The Hallux and Rheumatoid Arthritis

Acta Orthopaedica Scandinavica ISSN: 0001-6470 (Print) (Online) Journal homepage: The Hallux and Rheumatoid Ar...
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Acta Orthopaedica Scandinavica

ISSN: 0001-6470 (Print) (Online) Journal homepage:

The Hallux and Rheumatoid Arthritis John R. Kirkup, Euler Vidigal & Richard K. Jacoby To cite this article: John R. Kirkup, Euler Vidigal & Richard K. Jacoby (1977) The Hallux and Rheumatoid Arthritis, Acta Orthopaedica Scandinavica, 48:5, 527-544, DOI: 10.3109/17453677708989743 To link to this article:

© 1977 Informa UK Ltd All rights reserved: reproduction in whole or part not permitted Published online: 08 Jul 2009.

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Date: 25 January 2017, At: 01:33

Acta orthop. scand. 48, 527-544, 1977




* ‘I’hc Royal National IIospital f o r Rheumatic Diseases, and the Royal United Hospital, Bath; and the 2 IJniversity Department of Medicine and Orthopaedics, Bristol Royal Infirmary, Bristol, Avon, England.

The purpose of this report is to consider involvement of the great toe by rheumatoid arthritis, defining significant deformities, describing clinical pattcrns and discussing the pathomechanics of these findings, in what is an ongoing disease. 200 consecutive patients admitted to hospital with classical o r definite rheumatoid arthritis were screened for pain o r deformity of the great toe. Feet that had undergone prcvious surgery o r had other underlying pathology were excluded from the scrics. 194 feet were found to have halluceal involvement. Although hallux valgus w a s t h e commonest deformity i t was found in combination with other significant deformities in many cases. Hallux rigidus was an important lesion in this series as was interphalangcal hypcrextcnsion. Other important lesions encountered were mctatarsus primus varus and medial rotation of the toe; their relationship to hallux valgus is discussed. Key words: hallux valgus ; hallux rigidus; rheumatoid arthritis.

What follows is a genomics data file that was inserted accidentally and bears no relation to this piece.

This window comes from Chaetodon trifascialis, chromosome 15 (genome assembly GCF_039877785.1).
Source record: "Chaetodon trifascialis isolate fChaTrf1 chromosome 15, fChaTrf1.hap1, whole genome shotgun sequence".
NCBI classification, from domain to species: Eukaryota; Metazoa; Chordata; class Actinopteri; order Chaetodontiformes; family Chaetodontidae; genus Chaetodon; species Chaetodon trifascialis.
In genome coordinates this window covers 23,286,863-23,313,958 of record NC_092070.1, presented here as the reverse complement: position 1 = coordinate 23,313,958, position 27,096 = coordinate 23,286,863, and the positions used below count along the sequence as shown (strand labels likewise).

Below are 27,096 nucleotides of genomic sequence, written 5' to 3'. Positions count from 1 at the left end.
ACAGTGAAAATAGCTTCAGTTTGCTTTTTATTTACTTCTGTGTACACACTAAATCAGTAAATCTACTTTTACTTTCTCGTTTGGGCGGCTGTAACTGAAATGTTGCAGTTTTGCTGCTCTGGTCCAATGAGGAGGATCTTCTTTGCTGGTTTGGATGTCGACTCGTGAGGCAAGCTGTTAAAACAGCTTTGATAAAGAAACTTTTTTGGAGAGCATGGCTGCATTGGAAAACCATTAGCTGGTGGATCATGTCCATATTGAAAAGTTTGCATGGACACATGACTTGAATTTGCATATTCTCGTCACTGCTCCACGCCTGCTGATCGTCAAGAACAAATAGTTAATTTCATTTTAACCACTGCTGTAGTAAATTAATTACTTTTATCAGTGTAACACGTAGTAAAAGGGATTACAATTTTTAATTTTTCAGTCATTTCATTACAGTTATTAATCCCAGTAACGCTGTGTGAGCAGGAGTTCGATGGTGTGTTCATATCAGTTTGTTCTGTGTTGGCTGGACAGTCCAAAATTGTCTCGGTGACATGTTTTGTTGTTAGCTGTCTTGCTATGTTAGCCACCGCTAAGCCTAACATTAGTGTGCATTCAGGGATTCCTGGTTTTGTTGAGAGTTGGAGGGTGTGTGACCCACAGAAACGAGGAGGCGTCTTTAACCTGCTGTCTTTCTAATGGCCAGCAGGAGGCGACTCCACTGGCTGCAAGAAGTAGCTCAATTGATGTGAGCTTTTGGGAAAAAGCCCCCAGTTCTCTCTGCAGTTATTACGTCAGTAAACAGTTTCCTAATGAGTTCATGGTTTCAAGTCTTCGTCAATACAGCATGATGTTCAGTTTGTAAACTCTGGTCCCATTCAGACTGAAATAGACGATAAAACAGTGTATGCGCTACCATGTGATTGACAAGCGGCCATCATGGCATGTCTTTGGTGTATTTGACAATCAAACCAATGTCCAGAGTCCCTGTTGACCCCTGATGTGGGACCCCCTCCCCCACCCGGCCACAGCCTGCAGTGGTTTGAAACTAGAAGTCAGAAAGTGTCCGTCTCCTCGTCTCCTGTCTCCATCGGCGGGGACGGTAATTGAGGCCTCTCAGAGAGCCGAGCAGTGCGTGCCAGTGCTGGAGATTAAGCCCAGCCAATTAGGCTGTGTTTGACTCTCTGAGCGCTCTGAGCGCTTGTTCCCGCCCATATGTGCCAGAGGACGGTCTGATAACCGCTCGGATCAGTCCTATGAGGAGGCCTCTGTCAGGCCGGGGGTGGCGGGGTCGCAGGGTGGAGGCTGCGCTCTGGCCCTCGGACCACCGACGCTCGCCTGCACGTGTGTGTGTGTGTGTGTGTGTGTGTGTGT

Foot disability in rheumatoid arthritis is common (Vainio 1956, Vidigal et al. 1975), and frequently involves the hallux early in the disease. Indeed symptoms in the first metatarso-phalangeal joint may precipitate local surgical intervention before the disorder’s general nature is evident. This may result in complaints by the patient that surgery caused the arthritis, aggravated foot problems o r contributed nothing towards their relief. This prompted a n analysis of the significant halluceal deformities in a group of hospital patients with established rheumatoid arthritis. This paper does not discuss the treatment of individual conditions of the great toe because every patient requires a different programme of manage-

ment. T h e joints of the foot, knee and hip can dictate what sort of operation o r conservative measure is necessary, not t o mention the general medical state of the patient, so that a n y didactic statements about therapy would be misleading.

PATIENTS AND METHODS Consecutive admissions to the rheumatology and orthopaedic wards were assessed for foot pain and deformity i n the presence of “classical” o r “definite” rheumatoid arthritis (Ropes et al. 1969). Out of 200 patients affected with the disease for more than a year (mean 12.9 years), significant findings involving the forefoot, hindfoot or both were observed i n 104 patients. Assessment of functional capacity (Steinbrockcr et al. 1949), sites of pain, evidence of circula-